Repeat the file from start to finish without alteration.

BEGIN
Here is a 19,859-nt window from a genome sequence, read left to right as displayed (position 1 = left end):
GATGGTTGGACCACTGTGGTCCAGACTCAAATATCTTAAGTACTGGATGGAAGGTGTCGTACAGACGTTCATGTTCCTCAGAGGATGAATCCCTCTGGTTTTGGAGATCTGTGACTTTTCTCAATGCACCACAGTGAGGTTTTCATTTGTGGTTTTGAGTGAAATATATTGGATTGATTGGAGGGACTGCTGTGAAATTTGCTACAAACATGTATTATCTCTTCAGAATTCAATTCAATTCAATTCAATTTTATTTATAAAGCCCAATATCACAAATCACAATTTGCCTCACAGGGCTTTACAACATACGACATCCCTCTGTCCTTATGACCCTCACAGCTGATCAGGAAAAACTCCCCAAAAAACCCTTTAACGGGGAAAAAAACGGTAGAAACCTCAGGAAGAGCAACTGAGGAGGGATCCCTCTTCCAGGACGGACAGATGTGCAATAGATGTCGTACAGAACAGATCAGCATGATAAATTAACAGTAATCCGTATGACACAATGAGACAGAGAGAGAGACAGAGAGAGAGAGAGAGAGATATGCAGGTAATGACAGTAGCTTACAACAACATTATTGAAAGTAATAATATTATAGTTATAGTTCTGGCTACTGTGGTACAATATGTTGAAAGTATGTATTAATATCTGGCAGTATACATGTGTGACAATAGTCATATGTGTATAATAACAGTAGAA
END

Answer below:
Here is a 19,859-nt window from a genome sequence, read left to right as displayed (position 1 = left end):
GATGGTTGGACCACTGTGGTCCAGACTCAAATATCTTAAGTACTGGATGGAAGGTGTCGTACAGACGTTCATGTTCCTCAGAGGATGAATCCCTCTGGTTTTGGAGATCTGTGACTTTTCTCAATGCACCACAGTGAGGTTTTCATTTGTGGTTTTGAGTGAAATATATTGGATTGATTGGAGGGACTGCTGTGAAATTTGCTACAAACATGTATTATCTCTTCAGAATTCAATTCAATTCAATTCAATTTTATTTATAAAGCCCAATATCACAAATCACAATTTGCCTCACAGGGCTTTACAACATACGACATCCCTCTGTCCTTATGACCCTCACAGCTGATCAGGAAAAACTCCCCAAAAAACCCTTTAACGGGGAAAAAAACGGTAGAAACCTCAGGAAGAGCAACTGAGGAGGGATCCCTCTTCCAGGACGGACAGATGTGCAATAGATGTCGTACAGAACAGATCAGCATGATAAATTAACAGTAATCCGTATGACACAATGAGACAGAGAGAGAGACAGAGAGAGAGAGAGAGAGATATGCAGGTAATGACAGTAGCTTACAACAACATTATTGAAAGTAATAATATTATAGTTATAGTTCTGGCTACTGTGGTACAATATGTTGAAAGTATGTATTAATATCTGGCAGTATACATGTGTGACAATAGTCATATGTGTATAATAACAGTAGAA